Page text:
Arthritic Psoriasis

Dry, flaky, irritated skin.

This is what usually comes into the mind of most people when the word Psoriasis is mentioned. Arthritis is generally not thought of in relation to psoriasis. But, perhaps it should be.

Up to 20% of people suffering from psoriasis will also develop an arthritis in association with their skin condition.

It is called Psoriatic Arthritis and it is usually seen in the 30 – 50 age group. It affects both men and women equally.

The symptoms of psoriatic arthritis are similar to those of rheumatoid arthritis, although they are often not as severe. They include pain, stiffness and swelling in and around a joint, decreased movement, morning stiffness and tiredness. Redness and pain of the eye may also occur in association with this condition.

Pitting and lifting of the nail is commonly associated with psoriasis. The likelihood of nail involvement increases if psoriatic arthritis develops. 80% of people with psoriatic arthritis will report pitting or lifting of the nail, while only 20% of people suffering from psoriasis without the arthritic involvement develop nail pitting.

Difficult to diagnose

Psoriatic arthritis commonly runs in families, so this is one aspect looked at when seeking a diagnosis. Diagnosis is based on a medical history, physical examination, blood tests, and xrays. It is the absence of the rheumatoid factor in a blood test that distinguishes psoriatic arthritis from rheumatoid arthritis.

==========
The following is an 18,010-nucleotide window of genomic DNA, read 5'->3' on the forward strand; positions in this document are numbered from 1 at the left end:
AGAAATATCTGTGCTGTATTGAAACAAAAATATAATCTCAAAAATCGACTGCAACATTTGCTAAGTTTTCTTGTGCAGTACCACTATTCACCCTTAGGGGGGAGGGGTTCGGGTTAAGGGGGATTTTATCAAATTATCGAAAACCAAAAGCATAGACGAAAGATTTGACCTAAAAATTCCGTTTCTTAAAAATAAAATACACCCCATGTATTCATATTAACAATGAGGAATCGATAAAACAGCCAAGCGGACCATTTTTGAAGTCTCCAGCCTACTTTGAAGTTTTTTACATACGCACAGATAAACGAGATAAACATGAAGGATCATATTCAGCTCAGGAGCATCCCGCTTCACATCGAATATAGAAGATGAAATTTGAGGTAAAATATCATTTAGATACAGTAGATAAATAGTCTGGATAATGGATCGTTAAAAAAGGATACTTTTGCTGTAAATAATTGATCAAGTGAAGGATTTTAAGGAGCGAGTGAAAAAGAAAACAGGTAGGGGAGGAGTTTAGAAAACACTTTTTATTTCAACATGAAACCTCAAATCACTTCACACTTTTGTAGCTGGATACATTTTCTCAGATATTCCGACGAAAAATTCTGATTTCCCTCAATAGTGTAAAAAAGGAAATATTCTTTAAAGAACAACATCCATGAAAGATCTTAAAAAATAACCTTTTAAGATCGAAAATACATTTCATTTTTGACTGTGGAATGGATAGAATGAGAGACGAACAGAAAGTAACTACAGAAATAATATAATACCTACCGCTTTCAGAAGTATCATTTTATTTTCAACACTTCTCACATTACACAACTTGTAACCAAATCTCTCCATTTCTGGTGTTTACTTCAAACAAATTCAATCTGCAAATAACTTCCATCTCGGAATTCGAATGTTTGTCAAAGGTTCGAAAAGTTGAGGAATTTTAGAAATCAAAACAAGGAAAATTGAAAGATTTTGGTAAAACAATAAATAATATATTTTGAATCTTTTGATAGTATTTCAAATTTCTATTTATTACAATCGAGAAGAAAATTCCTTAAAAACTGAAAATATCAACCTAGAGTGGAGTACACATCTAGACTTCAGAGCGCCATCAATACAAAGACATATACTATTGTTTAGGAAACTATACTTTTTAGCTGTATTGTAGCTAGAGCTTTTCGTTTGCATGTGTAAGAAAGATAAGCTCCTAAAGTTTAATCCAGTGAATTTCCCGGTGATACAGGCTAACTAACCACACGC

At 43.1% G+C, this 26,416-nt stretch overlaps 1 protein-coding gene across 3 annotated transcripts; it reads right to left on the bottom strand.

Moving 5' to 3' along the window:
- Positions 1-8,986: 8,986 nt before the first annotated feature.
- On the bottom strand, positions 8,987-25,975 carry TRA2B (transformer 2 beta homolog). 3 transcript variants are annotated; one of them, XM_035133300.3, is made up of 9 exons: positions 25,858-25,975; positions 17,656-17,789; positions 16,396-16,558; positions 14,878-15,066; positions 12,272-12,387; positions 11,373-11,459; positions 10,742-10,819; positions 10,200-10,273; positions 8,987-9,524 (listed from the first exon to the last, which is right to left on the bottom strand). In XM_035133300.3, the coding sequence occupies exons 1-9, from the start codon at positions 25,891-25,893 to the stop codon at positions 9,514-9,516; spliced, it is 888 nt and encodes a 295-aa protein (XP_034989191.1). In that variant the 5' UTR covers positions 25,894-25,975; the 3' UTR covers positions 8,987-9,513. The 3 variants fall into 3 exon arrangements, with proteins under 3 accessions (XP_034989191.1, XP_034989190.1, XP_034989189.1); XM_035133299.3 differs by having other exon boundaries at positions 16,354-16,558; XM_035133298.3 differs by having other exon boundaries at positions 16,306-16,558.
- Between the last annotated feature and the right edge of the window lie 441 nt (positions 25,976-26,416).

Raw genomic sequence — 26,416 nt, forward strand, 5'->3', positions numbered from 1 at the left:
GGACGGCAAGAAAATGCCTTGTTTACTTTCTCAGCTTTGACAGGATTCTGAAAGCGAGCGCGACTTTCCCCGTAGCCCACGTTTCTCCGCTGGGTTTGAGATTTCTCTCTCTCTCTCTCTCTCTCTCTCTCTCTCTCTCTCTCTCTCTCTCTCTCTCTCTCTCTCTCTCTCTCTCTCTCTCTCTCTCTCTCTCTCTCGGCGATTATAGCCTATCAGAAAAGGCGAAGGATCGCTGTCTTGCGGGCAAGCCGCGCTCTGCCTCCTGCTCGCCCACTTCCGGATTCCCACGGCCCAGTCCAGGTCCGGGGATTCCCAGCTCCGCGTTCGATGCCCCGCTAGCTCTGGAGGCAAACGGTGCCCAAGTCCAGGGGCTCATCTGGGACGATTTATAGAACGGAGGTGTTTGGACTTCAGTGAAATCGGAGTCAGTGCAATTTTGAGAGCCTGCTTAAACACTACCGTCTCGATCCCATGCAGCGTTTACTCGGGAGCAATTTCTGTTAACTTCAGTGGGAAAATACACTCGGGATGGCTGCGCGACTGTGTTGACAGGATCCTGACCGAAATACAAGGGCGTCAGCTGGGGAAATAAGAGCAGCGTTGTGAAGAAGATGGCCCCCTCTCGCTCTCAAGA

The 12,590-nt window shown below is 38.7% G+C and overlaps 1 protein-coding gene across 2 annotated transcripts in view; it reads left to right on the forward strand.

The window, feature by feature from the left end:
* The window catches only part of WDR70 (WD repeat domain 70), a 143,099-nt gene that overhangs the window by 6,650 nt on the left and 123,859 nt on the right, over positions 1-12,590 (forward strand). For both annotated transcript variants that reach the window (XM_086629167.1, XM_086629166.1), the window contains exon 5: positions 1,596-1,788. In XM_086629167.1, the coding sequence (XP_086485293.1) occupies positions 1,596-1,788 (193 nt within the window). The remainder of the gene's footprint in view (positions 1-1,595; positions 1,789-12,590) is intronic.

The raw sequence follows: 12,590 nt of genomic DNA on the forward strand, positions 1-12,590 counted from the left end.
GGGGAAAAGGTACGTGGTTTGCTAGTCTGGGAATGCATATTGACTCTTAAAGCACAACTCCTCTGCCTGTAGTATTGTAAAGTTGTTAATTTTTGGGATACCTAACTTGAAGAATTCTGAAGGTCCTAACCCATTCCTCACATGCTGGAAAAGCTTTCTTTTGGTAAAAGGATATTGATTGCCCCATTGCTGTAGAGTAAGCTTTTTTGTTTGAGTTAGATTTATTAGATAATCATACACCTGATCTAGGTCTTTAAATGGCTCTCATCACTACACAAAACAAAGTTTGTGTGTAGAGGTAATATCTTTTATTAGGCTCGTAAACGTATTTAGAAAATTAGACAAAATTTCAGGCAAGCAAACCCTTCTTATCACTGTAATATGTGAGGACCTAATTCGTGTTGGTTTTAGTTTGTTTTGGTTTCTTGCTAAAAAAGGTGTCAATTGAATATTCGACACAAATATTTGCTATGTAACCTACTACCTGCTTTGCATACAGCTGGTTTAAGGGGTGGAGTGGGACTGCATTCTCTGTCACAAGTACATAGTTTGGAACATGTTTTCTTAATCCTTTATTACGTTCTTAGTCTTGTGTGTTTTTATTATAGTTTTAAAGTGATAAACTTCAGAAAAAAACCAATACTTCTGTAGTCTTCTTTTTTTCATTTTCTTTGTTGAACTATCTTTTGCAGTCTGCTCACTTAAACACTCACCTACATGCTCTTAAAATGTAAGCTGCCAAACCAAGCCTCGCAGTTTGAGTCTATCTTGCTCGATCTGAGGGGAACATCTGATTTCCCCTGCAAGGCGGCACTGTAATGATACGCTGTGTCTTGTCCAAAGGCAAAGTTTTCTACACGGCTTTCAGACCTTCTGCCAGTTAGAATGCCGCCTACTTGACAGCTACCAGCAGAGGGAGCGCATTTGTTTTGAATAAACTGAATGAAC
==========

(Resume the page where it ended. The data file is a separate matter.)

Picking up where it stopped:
The relationship between the psoriasis and the arthritis is often difficult to determine, as there is no set pattern to be followed. Symptoms of the two may not always occur at the same time. In fact it is not unusual for the psoriatic arthritis to appear some 10 years after the first signs of psoriasis appear on the skin. It is also possible for the arthritis symptoms to appear before the skin symptoms develop.

The severity varies

Similarly the severity of the psoriasis rash does not mirror the severity of the associated arthritis and a flare up in one does not indicate a flare up in the other.

The upper joints of the fingers and toes are most commonly affected in psoriatic arthritis. However there may also be some spinal involvement. Early diagnosis is important to prevent long term damage to the joints and tissues. This is not always straight forward, as diagnosis, especially in the early stages is quite difficult.

Many people have a degree of bone degeneration by the time the disease is diagnosed.

As there is no cure for the condition treatment is aimed at relieving the symptoms. Many doctors prescribe anti-inflammatory drugs as their preferred treatment. The use of steroids is not recommended as it may have a detrimental effect on the psoriatic rash causing a flare up on the skin.

The aim is to control inflammation and pain

There are also many self-help techniques available to help control the inflammation and pain. The application of heat and cold are effective in reducing both pain and inflammation. Regular gentle exercise will also help to reduce joint stiffness and immobility developing.

Glucosamine is a natural chemical derived from sugars and is an essential component of cartilage. Supplementing glycosomine may lessen the severity of arthritic psoriasis.

Mel Sinclair, RN